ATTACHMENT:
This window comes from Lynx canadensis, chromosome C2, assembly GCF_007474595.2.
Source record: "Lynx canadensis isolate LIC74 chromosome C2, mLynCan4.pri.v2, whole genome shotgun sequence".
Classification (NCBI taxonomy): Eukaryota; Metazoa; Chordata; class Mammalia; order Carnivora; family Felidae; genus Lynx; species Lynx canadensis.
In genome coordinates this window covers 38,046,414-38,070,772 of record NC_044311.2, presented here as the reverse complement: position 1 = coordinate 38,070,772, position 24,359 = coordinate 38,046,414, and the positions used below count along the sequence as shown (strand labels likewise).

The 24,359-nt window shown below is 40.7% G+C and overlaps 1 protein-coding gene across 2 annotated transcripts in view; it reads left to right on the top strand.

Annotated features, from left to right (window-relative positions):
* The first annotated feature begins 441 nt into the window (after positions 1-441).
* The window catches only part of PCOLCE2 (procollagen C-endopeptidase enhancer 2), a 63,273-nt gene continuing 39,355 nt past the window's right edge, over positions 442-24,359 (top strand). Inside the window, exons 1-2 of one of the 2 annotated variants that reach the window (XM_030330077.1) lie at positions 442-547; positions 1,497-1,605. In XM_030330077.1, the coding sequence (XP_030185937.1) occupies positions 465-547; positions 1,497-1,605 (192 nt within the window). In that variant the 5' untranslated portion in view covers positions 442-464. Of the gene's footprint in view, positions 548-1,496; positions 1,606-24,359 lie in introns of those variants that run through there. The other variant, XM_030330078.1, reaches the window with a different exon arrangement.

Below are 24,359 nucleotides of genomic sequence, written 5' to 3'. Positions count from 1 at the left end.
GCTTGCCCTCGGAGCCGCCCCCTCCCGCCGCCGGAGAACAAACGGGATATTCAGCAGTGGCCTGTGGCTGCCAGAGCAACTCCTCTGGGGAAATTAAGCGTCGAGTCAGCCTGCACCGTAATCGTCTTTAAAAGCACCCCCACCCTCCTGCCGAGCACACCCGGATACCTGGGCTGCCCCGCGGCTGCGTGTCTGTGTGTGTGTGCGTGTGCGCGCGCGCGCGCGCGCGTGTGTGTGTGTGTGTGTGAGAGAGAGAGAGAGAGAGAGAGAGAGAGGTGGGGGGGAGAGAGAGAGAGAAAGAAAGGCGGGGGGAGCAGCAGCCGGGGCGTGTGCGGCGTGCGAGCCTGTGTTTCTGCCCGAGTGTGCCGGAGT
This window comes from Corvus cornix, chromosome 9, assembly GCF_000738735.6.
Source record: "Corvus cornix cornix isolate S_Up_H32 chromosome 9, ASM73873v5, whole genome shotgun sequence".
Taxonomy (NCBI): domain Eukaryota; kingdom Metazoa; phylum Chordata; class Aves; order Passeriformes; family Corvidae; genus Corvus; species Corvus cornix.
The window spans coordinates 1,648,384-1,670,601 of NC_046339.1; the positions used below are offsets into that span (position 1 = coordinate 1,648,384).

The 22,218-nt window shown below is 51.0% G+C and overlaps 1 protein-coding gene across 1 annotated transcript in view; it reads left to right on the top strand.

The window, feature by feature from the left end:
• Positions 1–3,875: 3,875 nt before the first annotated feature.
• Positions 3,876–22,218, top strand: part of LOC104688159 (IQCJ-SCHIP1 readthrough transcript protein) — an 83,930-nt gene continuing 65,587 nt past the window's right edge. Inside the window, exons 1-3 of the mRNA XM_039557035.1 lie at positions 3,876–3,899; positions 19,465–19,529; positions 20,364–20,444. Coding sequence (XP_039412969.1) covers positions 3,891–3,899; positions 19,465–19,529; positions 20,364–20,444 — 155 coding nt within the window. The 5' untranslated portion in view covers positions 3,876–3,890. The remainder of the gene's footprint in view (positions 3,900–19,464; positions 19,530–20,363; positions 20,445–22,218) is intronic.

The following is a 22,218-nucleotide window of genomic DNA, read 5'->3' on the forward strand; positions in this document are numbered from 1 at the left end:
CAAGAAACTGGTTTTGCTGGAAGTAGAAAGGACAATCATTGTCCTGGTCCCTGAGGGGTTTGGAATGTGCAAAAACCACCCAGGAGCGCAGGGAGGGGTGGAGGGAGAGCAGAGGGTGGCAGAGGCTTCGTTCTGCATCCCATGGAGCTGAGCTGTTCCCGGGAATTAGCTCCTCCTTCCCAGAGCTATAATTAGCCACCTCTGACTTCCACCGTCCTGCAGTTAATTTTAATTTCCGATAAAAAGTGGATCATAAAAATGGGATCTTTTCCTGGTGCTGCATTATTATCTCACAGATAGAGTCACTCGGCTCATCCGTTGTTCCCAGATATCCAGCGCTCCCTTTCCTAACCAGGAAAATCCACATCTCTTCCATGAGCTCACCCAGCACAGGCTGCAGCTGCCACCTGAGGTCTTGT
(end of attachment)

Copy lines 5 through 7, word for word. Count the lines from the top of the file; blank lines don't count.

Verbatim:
The 24,359-nt window shown below is 40.7% G+C and overlaps 1 protein-coding gene across 2 annotated transcripts in view; it reads left to right on the top strand.

Annotated features, from left to right (window-relative positions):
* The first annotated feature begins 441 nt into the window (after positions 1-441).